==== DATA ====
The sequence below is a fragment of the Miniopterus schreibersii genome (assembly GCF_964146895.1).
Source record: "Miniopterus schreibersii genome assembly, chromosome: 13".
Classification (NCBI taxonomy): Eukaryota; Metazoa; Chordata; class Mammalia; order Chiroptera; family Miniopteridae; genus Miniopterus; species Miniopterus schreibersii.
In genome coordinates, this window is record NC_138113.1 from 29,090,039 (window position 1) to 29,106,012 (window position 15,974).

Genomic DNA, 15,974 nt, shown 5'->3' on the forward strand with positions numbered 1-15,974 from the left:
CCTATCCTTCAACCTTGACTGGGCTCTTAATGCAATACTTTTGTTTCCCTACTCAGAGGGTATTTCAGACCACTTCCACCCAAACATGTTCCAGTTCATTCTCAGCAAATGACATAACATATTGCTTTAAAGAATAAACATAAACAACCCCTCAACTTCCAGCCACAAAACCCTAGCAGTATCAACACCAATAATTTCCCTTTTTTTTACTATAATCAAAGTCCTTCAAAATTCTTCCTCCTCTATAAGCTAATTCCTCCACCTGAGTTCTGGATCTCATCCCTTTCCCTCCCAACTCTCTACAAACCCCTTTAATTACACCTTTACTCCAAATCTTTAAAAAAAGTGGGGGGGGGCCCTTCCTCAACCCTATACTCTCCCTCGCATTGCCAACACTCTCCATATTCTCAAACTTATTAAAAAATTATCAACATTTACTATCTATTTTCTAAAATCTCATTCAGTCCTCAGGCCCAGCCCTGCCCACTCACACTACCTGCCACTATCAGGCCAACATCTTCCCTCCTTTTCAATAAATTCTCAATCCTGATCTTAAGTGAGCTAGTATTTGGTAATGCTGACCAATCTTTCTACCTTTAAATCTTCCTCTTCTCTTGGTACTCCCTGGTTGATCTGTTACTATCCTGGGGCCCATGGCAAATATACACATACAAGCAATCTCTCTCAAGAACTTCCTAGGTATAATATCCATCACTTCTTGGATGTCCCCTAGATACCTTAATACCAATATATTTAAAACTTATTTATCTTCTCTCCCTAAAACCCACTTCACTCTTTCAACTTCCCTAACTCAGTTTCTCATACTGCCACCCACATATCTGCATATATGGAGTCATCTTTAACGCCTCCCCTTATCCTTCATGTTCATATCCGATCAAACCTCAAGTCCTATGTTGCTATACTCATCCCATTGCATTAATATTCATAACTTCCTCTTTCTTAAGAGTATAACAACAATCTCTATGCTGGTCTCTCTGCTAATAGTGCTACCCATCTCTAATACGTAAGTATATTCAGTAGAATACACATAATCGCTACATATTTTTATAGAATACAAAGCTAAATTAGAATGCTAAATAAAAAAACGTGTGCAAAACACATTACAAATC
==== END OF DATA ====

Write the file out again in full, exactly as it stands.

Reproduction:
The sequence below is a fragment of the Miniopterus schreibersii genome (assembly GCF_964146895.1).
Source record: "Miniopterus schreibersii genome assembly, chromosome: 13".
Classification (NCBI taxonomy): Eukaryota; Metazoa; Chordata; class Mammalia; order Chiroptera; family Miniopteridae; genus Miniopterus; species Miniopterus schreibersii.
In genome coordinates, this window is record NC_138113.1 from 29,090,039 (window position 1) to 29,106,012 (window position 15,974).

Genomic DNA, 15,974 nt, shown 5'->3' on the forward strand with positions numbered 1-15,974 from the left:
CCTATCCTTCAACCTTGACTGGGCTCTTAATGCAATACTTTTGTTTCCCTACTCAGAGGGTATTTCAGACCACTTCCACCCAAACATGTTCCAGTTCATTCTCAGCAAATGACATAACATATTGCTTTAAAGAATAAACATAAACAACCCCTCAACTTCCAGCCACAAAACCCTAGCAGTATCAACACCAATAATTTCCCTTTTTTTTACTATAATCAAAGTCCTTCAAAATTCTTCCTCCTCTATAAGCTAATTCCTCCACCTGAGTTCTGGATCTCATCCCTTTCCCTCCCAACTCTCTACAAACCCCTTTAATTACACCTTTACTCCAAATCTTTAAAAAAAGTGGGGGGGGGCCCTTCCTCAACCCTATACTCTCCCTCGCATTGCCAACACTCTCCATATTCTCAAACTTATTAAAAAATTATCAACATTTACTATCTATTTTCTAAAATCTCATTCAGTCCTCAGGCCCAGCCCTGCCCACTCACACTACCTGCCACTATCAGGCCAACATCTTCCCTCCTTTTCAATAAATTCTCAATCCTGATCTTAAGTGAGCTAGTATTTGGTAATGCTGACCAATCTTTCTACCTTTAAATCTTCCTCTTCTCTTGGTACTCCCTGGTTGATCTGTTACTATCCTGGGGCCCATGGCAAATATACACATACAAGCAATCTCTCTCAAGAACTTCCTAGGTATAATATCCATCACTTCTTGGATGTCCCCTAGATACCTTAATACCAATATATTTAAAACTTATTTATCTTCTCTCCCTAAAACCCACTTCACTCTTTCAACTTCCCTAACTCAGTTTCTCATACTGCCACCCACATATCTGCATATATGGAGTCATCTTTAACGCCTCCCCTTATCCTTCATGTTCATATCCGATCAAACCTCAAGTCCTATGTTGCTATACTCATCCCATTGCATTAATATTCATAACTTCCTCTTTCTTAAGAGTATAACAACAATCTCTATGCTGGTCTCTCTGCTAATAGTGCTACCCATCTCTAATACGTAAGTATATTCAGTAGAATACACATAATCGCTACATATTTTTATAGAATACAAAGCTAAATTAGAATGCTAAATAAAAAAACGTGTGCAAAACACATTACAAATC